How we test 

People often ask if we really can test equipment.  The answer is "yes we can!"  Our parent company 'Timestep' were engaged in Satellite Meteorology and consulted to Inmarsat and BT and have an awful lot of test equipment.  We are able to test to a specific parameter or advise manufacturers of potential problems.  We can provide pre-review testing before a magazine tests your unit.  We can provide expert advice in customer/manufacturer disputes, or we can just provide consultancy. 

All these photographs below are of our individual items here in Dartmouth, not library images!   Some people have questioned the age of some of our test equipment. And this is interesting! Some of it is brand new as you can see, and some older. To be honest we prefer equipment that is analogue in feel, some of the new digital test equipment is Windows CE derived and it isn't appropriate to what we actually do. We aren't the only ones as HP/Agilent are desperately trying to get all owners of the HP8903B Audio Analyser to upgrade by offering huge part exchange values, they will then probably crush them to keep them off the market. Why ? well they work so well and once you have one, or three in our case, you simply don't want to upgrade, and the majority of users haven't, hence the big incentives. The 8903B Audio Analysers are so good that there is just one newer model, so we don't think that one model out is too bad!! If we were to replace all our test equipment with brand new, including our RF bench, we would be looking at 1/4 M or more. Most magazines have far less than we do, and only a very few manufacturers have any more!

We are working long term with Noel Keywood on turntable flutter measurement.  This often forgotten parameter is quite possibly the secret to a good sounding turntable, and without doubt one of the main reasons turntables sound different to each other (that and their suspension).  It was us who found Noel's Kenwood FL-180A and brought it back from the USA by hand.

Recently some have asked about our owner, so here is a very short biog. Our MD Dave Cawley served his apprenticeship in the 60's designing magnetic tape recording heads and is now one of the leading experts on Weather Satellite technology. He and his company Timestep have presented several papers to world audiences and did so to the US Department of Commerce on 11 December 2008 (paper 5.3 click here to see it).  In fact Dave Cawley lectured to the United States Department of Commerce in 2000, 2002, 2004, 2008, 2011 and April 2013.  In 2013 Dave was presented with a Long Service Award by the US Dept. of Commerce. The audience always includes more than a dozen N.A.S.A. scientists.  But what has this do with Audio? It was once believed that to receive a certain satellite you had to use a 2.0M dish, very big in fact!, however Dave worked on a solution using an antenna the size of a paperback book, to this day no one has achieved anything similar! The challenge of getting a 5 watt satellite 24,000 miles away to give 60dB signal to noise on a hand sized antenna is extraordinarily difficult. It is this low noise experience that rubs off onto audio. In his early days Dave was a senior electronic design engineer at Philips and remembers it well!

More recently the AES (Audio Engineering Society) asked Dave to give a talk at their 2017 Conference in New York click here to see it and to see how he was introduced click here.  Click here to see Dave's AES profile.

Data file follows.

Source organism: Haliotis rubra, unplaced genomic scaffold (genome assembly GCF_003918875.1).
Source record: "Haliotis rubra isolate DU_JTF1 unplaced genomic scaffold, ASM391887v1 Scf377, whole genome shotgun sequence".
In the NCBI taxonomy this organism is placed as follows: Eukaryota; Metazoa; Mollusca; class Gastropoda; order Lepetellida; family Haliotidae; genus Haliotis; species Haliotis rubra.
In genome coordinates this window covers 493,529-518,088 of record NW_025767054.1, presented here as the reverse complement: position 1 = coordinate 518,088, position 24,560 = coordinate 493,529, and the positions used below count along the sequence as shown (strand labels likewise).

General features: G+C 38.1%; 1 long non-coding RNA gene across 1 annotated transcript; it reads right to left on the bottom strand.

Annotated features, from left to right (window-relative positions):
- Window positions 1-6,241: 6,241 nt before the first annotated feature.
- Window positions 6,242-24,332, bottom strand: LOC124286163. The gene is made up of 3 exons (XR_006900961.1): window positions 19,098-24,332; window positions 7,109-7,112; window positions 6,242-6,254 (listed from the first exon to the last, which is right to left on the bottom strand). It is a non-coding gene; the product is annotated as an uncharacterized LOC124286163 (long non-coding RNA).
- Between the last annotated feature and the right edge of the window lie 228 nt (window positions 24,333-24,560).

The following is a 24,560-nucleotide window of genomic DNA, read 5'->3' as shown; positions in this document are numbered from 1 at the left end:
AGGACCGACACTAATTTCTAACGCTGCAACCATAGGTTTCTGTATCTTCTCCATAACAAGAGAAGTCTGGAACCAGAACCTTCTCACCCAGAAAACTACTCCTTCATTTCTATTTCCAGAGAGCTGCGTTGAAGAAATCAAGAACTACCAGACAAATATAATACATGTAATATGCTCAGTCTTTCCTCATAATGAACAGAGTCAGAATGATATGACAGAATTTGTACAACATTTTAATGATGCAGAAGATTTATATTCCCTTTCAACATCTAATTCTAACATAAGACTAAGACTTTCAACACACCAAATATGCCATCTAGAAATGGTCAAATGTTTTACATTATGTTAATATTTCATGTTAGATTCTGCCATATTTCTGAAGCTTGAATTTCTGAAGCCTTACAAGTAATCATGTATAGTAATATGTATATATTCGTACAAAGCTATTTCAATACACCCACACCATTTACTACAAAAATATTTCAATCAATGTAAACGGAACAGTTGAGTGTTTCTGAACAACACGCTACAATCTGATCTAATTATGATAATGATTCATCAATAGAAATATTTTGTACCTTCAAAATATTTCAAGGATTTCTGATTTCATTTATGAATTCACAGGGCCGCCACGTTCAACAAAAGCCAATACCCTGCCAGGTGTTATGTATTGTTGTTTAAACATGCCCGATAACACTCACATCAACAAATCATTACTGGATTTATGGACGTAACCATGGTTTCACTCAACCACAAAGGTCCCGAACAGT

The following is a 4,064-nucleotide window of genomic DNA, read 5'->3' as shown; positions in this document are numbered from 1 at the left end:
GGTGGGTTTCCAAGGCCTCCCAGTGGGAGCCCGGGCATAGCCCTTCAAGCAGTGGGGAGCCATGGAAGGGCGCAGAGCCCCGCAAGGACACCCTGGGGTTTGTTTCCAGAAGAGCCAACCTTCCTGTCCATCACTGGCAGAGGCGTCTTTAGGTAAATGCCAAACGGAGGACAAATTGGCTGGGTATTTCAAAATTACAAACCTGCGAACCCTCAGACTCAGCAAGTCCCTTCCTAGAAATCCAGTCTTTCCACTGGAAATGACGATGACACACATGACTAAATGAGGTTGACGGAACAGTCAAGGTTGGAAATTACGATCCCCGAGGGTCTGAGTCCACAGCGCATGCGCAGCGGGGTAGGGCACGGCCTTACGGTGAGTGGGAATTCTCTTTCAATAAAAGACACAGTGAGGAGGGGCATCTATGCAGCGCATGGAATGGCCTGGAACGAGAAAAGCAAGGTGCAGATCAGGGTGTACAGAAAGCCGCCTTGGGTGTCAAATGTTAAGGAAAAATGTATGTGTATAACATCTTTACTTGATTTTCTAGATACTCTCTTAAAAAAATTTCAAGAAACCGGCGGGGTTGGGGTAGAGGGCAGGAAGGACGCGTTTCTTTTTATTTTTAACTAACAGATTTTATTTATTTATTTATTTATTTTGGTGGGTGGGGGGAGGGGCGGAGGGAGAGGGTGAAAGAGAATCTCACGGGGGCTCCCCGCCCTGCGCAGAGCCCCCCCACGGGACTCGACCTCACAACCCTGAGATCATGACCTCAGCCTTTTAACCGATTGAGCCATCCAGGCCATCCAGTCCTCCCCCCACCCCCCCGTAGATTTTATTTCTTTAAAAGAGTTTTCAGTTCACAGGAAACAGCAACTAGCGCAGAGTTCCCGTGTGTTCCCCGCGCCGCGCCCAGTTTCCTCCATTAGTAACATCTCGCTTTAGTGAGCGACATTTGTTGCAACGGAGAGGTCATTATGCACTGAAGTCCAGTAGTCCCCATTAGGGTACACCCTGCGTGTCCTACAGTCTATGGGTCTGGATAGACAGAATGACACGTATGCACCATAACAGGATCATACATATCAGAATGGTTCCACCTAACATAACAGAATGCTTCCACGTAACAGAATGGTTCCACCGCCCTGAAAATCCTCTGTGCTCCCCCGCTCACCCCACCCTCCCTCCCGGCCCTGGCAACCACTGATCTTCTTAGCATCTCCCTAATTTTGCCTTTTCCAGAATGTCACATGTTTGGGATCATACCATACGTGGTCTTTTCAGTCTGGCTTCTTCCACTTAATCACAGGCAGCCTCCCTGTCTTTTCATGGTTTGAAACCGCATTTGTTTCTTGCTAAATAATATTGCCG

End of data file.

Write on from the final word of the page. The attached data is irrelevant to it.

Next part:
Some manufacturers claim association with a local university to prove the legitimacy of their work, and why not?  However Dave Cawley is a renowned engineer in his own right who has lectured at both Universities and to N.A.S.A. scientists, he needs no such references.  These are some of the more notable achievements taken from a long list:-

In 2008 we advised two major turntable manufactures on how to use Jelco tonearms and match them with OEM Shelter cartridges.

in January 2012 a leading turntable manufacturer asked for help in measuring speed and wow & flutter, we were able to provide test methods and sources of test equipment for them.

In late January 2012 we looked at a 26K turntable from Germany with electrical noise problems, provided the cure.

March 2012 we looked at a 9,500 phonostage, diagnosed a problem and suggested a solution.  The manufacturer had not noticed and has now incorporated our suggestion into the design.

2016 Worked with HiFi World on measurement of the new Technics turntable.

2017 A major UK manufacture asked for advice on test records.

"if it measures well and sounds good, then it is good" : "if it measures badly and sounds bad then it is bad" : "if it measures badly and sounds good, then it could be improved" : "if it measures well but sounds bad then it is bad" Dave Cawley

The 'fast test' area where we use the Leader Low Distortion Audio Generator to feed the equipment under test.  The results are displayed on two ShibaSoku Automatic Distortion Analysers and two Kenwood scopes.  This is a very fast and easy first test.

We can measure gain, level, frequency response and distortion in a flash!

This is the 'main area' a few feet to the right of the 'fast area'. Starting at the top we have the Leader LJM-1851 CD Jitter meter, and that is exactly what it measures!

Below are three HP 8903B Audio Analysers.  Why three?  Well, we use the bottom one 'second functioned' to be just a signal generator, and the top two display level and distortion on each channel simultaneously.  They will allow measurement of delta functions so that frequency response can be measured easily.  For phono stages we use a precision 'inverse RIAA' box that also has an optional Neumann 3.18uS curve added.  This way we routinely measure phono stages up to 32Khz.

We have precision 8, 4 and 2 ohm loads, using the  HP 8903B special functions, they will read power and distortion directly.

At the bottom is the HP8568B RF spectrum analyser.  With this we can easily see amplifier instability that often occurs well outside of the audio spectrum.  Also it has over 30dB more dynamic range than the lower cost audio analysers, it's a thing of pure joy!

Here we have the Kenwood FL-180A Wow and Flutter meter.     

Like HiFi World we multiple copies of "DIN 45 545", "Denon ‎– XG-7004" and "JVC TRS-1007".  We have three of "DIN 45 545" including the rare metal centre one shown here.

We can also measure speed, the test record is cut at 3.1500Khz and the built in frequency counter should reflect that.  However, if the turntable is using an AC synchronous motor running straight of the mains power, we are left with the unstable 50/60hz, but the FL-180A can be switched to synchronise from the same 50/60Hz mains, giving a true 'geared' speed value.